Joe Biden 'has a presidential campaign ready but doubts whether he is the right ...

Joe Biden has a presidential campaign ready to roll but is questioning whether he is the right man for the moment, sources close to him say.

Biden, 77, has voiced concerns himself about dragging his family through the primary process if he doesn't have a decent chance of winning.

Nevertheless, the former Vice President's longtime advisers Steve Ricchetti and Mike Donilon have been interviewing Obama-era aides to flesh his the campaign team should he make the announcement, The Hill reports.

Joe Biden's close advisers have been interviewing Obama-era aides to fill out his campaign if he decides to run, sources close to the planning have said

Joe Biden's close advisers have been interviewing Obama-era aides to fill out his campaign if he decides to run, sources close to the planning have said

But Biden has questioned whether he wants to drag his family through the process against a competitive field (pictured with wife Jill and grandaughters Finnegan, left, and Naomi, right)

But Biden has questioned whether he wants to drag his family through the process against a competitive field (pictured with wife Jill and grandaughters Finnegan, left, and Naomi, right)

Greg Schultz, who served as his political director in the White House, is expected to be campaign manager.

Donilon will take up post as chief strategist while Ricchetti, Biden's chief of staff in the White House, will take an overseeing role.

Kate Bedingfield is expected to reprise her White House role as his communications director while Tony Blinken, Biden's longtime foreign policy adviser, will also take on a senior position.

But questions remain among strategists over whether Biden is the right man to take on in the presidential race. 

The clamor for Biden to join the pack has quieted as the Democratic field has grown more crowded and diverse, according to interviews with more than two dozen strategists, activists, party organizers and voters.

Opinion polls show Biden, a former U.S. senator from Delaware who served two terms as former President Barack Obama's vice president, remains popular. But the Democratic Party may no longer need him in order to be competitive against .

'I love Joe Biden. He's a great guy and a great politician,' said Jerry Shriner, a Democratic National Committee member from Idaho. 'I wish he were the president right now. But I'm not sure I wish he is president in 2021.'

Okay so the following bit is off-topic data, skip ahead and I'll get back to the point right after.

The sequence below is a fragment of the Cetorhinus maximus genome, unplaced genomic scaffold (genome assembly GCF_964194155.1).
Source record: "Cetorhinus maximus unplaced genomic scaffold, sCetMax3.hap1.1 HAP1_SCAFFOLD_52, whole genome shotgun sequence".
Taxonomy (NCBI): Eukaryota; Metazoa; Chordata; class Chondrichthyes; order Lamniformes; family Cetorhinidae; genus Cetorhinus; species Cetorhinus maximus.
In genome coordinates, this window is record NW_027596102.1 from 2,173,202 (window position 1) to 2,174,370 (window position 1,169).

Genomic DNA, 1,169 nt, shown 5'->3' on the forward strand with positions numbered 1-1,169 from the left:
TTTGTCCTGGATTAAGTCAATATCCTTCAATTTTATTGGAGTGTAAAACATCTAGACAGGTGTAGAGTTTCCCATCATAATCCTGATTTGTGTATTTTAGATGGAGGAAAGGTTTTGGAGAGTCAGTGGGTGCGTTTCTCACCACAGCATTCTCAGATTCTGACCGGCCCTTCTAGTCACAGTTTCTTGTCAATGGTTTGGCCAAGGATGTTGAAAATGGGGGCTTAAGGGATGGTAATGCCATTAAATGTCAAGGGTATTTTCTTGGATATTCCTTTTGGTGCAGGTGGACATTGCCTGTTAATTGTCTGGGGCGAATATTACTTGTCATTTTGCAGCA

Democrats are in the early stages of an internal debate about how best to challenge in next year's presidential election, weighing factors like electability, ideology and identity.

The strength of the field - expected to include at least six sitting U.S. senators, plus several current or former governors, U.S. House of Representatives members and a former Cabinet secretary - is a factor in Biden's calculations, those close to him say.

He will be more likely to remain on the sidelines if he feels a strong candidate capable of beating is emerging.

 Bernie Sanders has emerged as an early heavyweight in the fight to take the Democrat nomination after his unexpectedly successful campaign in 2016

 Bernie Sanders has emerged as an early heavyweight in the fight to take the Democrat nomination after his unexpectedly successful campaign in 2016

Kamala Harris, who drew national attention during her questioning of Brett Kavanaugh, and Elizabeth Warren, who has campaign against income inequality, both announced early

But a source close to Biden said: 'If I had to guess, he's probably going to do it.'

Biden associates have held discussions with potential staffers and supporters who could serve political strategy, grassroots organizing and digital campaign roles, according to two sources. One source said those conversations were necessary to quickly ramp up a formal campaign operation should Biden decide to run.

Some party activists say, however, that Biden has not reached out to broad donor networks to gauge the level

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